It's Time to Get Rid of Qualified Immunity | Opinion

On July 10, 2014, Michael Vickers, a deputy sheriff in Coffee County, Georgia, fired two shots. The first missed its target. The second also missed its target—and hit an unarmed 10-year-old boy instead.

The sheriff and a few other officers were in pursuit of a fleeing suspect just before the shooting. To escape the police, the suspect ran onto Amy Corbitt's property, where six children including her own were playing, two of them under the age of three. The children found themselves caught up in the frenzied scene, allegedly ordered to lay face-down in the grass with loaded guns pressed into their backs.

All complied with the officers' orders—including the suspect. It wasn't him who deputy sheriff Vickers shot. It was Amy Corbitt's dog, Bruce, who by eyewitness accounts posed no threat to the group. The sheriff's deputy shot him anyway, missed, and then shot again. The second bullet dug its way into the back of Corbitt's son's right knee, who was lying 18 inches from Vickers.

The boy survived, but bullet fragments remained lodged in his body long after the shooting. He required the medical intervention of an orthopedic surgeon and his mother had to finance homeschooling; the event left him too traumatized to interact with others socially.

It gets worse: The family was barred from suing for damages, thanks to a law that shields officers from civil damages. It's called qualified immunity, and it's a legal doctrine that makes it bewilderingly difficult to bring lawsuits against government officials accused of misconduct.

Corbitt subsequently filed suit seeking compensatory damages related to ongoing treatment. In evaluating her claims, the U.S. Court of Appeals for the 11th Circuit stated the obvious: "We do not doubt Vickers could have acted more carefully," wrote Circuit Judge Robert Lanier Anderson III. "The firing of a deadly weapon at a dog located close enough to a prone child that the child is struck by a trained officer's errant shot hardly qualifies as conduct we wish to see repeated."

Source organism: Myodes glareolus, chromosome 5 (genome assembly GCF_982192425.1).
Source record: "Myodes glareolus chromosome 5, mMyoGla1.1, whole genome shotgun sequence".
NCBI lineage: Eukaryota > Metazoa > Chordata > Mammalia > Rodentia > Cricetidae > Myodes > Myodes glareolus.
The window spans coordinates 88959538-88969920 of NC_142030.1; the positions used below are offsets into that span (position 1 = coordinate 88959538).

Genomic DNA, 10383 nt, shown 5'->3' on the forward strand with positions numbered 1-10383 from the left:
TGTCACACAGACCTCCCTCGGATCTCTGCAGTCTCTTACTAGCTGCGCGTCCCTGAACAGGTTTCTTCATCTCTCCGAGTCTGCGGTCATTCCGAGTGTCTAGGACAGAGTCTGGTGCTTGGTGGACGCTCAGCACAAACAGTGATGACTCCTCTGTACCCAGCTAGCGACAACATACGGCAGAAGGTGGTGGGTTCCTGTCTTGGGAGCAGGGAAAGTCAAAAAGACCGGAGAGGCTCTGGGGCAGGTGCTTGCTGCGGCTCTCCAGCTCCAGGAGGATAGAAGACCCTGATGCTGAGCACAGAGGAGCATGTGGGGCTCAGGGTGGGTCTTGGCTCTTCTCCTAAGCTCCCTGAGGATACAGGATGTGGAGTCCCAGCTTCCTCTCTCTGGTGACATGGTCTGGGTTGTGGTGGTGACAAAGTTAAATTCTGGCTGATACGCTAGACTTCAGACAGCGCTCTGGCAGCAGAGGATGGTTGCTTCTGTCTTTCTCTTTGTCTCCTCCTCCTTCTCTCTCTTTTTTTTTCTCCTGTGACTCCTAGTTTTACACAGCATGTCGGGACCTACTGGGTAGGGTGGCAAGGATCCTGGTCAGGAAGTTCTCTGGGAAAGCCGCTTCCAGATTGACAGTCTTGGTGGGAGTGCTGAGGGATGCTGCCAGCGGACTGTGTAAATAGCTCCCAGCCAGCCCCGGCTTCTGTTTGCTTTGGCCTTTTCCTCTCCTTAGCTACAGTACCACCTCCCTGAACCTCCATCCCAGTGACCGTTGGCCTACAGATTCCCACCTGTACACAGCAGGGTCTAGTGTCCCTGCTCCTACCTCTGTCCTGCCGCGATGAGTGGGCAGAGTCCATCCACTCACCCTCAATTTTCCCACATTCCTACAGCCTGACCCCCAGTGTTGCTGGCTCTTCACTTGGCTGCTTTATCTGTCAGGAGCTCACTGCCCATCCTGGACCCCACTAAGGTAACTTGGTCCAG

But if you thought that meant Corbitt had a case, you would be wrong. Because neither the Supreme Court nor the 11th Circuit had ruled on a scenario with nearly identical facts, the panel said Corbitt had no right to argue her suit before a jury.

Such is the case with qualified immunity, the perverted principle conjured out of nothing into something by the U.S. Supreme Court, first in Pierson v. Ray (1967) and then in Harlow v. Fitzgerald (1982). The doctrine allows state actors to violate your constitutional rights with impunity if the precise way in which they misbehave has not been "clearly established"—or, in other words, outlined with razor-like exactitude—in a previous court ruling.

Harlow was supposed to protect government officials from a cascade of breathless lawsuits. It has instead shielded them from meritorious ones—even in instances where the Average Joe would arguably face criminal charges.

Consider the two cops in Fresno, California, who allegedly stole $225,000 while executing a search warrant. "The City Officers ought to have recognized that the alleged theft was morally wrong," wrote a panel for the U.S. Court of Appeals for the 9th Circuit. But because there was no precedent on the books that explicitly deemed stealing in such a manner unconstitutional, the officers "did not have clear notice that it violated the Fourth Amendment." They were granted qualified immunity, and their victims thus had no right to sue.

It's an unnervingly low standard at which to hold government officials. Richly ironic is that reasonableness is core to the qualified immunity doctrine: Would a reasonable official know their conduct violated the Constitution?

To find our answer, we're told to dredge up that mirror-like court ruling. Two problems come to mind: That assumes civil servants are combing through case law before starting their shifts. I'd venture they're not. It also assumes those civil servants cannot deduce it is morally transgressive to steal hundreds of thousands of dollars. Put plainly, we are to assume they are stupid. That's unreasonable.

Indeed, under our current system, judges often rob a victim of the privilege to sue while simultaneously agreeing that their rights were infringed on. Take the case of Richland Police Department Officer Nick McClendon, who subjected a man named Clarence Jamison to a bogus, hours-long drug search after pulling him over and lying to obtain consent. Officer McClendon found no contraband yet managed to ravage Jamison's vehicle to the tune of $4,000.